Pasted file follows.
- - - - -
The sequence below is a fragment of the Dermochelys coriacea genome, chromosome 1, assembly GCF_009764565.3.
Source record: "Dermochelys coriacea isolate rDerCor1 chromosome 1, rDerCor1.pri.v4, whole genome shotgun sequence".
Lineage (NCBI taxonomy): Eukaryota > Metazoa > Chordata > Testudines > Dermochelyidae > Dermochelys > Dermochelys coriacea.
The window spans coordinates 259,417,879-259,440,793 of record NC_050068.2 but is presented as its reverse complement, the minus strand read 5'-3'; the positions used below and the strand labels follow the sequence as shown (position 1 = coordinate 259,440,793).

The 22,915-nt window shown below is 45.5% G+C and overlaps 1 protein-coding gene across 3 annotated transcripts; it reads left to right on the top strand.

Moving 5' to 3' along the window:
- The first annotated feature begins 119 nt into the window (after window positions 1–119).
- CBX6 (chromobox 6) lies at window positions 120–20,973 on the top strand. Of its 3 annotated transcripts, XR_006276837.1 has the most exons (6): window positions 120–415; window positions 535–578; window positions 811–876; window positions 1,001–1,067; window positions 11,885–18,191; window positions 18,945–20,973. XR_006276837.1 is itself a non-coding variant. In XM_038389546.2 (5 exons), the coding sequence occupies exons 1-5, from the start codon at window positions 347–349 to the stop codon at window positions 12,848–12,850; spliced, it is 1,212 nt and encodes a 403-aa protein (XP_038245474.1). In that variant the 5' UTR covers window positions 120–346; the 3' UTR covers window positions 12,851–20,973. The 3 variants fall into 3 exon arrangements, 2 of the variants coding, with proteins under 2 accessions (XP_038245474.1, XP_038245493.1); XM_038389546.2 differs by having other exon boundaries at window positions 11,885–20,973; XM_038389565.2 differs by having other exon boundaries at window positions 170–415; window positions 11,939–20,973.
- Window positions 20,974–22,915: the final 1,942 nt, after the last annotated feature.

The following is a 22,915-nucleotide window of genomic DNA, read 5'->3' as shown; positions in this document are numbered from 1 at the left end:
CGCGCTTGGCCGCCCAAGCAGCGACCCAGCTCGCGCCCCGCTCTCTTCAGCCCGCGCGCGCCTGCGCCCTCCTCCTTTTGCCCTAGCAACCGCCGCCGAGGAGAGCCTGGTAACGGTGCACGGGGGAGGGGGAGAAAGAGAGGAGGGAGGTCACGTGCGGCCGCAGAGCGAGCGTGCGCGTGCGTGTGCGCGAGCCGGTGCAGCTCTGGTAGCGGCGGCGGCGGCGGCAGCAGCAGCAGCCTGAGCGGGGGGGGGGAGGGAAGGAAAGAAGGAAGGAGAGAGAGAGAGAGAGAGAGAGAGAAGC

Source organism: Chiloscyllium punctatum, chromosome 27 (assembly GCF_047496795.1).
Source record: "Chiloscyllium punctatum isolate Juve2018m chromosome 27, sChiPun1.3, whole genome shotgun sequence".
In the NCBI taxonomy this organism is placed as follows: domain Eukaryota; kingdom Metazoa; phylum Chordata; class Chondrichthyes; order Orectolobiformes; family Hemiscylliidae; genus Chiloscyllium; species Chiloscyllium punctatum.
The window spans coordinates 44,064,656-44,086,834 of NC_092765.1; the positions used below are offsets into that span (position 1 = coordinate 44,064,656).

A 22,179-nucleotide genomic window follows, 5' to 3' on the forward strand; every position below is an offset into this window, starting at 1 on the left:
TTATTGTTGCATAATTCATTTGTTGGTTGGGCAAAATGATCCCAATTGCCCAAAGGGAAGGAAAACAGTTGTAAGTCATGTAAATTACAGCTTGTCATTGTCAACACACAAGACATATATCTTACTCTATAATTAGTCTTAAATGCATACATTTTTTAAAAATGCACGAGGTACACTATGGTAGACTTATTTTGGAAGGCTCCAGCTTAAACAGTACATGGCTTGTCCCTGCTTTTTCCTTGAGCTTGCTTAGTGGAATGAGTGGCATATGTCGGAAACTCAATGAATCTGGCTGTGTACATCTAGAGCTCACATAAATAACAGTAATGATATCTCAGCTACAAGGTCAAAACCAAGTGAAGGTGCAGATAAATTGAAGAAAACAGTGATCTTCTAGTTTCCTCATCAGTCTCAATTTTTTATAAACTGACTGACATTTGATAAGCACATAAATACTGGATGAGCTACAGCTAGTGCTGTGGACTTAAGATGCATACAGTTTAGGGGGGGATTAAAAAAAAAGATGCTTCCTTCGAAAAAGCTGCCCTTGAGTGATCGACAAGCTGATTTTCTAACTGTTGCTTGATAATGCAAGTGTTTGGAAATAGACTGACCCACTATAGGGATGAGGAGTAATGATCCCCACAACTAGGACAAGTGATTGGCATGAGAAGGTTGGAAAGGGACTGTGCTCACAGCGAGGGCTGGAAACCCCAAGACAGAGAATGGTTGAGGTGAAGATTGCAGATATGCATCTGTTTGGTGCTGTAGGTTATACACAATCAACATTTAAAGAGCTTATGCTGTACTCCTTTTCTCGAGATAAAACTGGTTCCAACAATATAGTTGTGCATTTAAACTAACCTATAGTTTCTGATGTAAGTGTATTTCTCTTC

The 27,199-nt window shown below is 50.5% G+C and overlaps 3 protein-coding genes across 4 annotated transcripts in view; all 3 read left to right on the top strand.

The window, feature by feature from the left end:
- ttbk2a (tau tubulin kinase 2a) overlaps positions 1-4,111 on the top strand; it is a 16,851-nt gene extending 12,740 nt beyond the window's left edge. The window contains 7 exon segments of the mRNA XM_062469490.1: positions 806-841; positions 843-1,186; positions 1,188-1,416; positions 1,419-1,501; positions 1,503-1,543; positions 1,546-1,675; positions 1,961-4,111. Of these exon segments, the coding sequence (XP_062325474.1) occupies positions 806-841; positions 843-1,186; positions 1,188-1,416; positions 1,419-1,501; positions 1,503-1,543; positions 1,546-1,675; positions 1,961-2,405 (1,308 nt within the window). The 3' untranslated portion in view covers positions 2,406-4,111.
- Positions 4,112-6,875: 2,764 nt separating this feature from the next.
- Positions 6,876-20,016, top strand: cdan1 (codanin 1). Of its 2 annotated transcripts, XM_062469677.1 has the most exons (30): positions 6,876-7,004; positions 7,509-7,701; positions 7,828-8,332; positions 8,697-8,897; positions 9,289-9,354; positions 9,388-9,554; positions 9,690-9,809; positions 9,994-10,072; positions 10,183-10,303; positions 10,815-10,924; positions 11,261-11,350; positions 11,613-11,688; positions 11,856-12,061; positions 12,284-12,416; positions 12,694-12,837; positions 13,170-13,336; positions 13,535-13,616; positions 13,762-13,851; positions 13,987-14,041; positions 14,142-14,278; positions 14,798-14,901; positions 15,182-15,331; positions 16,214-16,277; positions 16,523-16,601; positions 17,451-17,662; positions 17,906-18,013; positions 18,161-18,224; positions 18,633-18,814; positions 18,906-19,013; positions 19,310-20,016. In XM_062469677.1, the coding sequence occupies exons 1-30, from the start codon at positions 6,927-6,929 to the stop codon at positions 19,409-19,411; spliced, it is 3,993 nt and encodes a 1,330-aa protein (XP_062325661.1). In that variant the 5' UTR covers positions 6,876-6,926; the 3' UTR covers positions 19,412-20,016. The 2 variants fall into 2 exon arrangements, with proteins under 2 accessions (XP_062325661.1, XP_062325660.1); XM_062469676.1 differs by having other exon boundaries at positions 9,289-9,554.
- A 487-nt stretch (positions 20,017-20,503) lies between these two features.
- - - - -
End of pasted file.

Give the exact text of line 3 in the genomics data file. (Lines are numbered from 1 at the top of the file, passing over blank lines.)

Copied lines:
Lineage (NCBI taxonomy): Eukaryota > Metazoa > Chordata > Testudines > Dermochelyidae > Dermochelys > Dermochelys coriacea.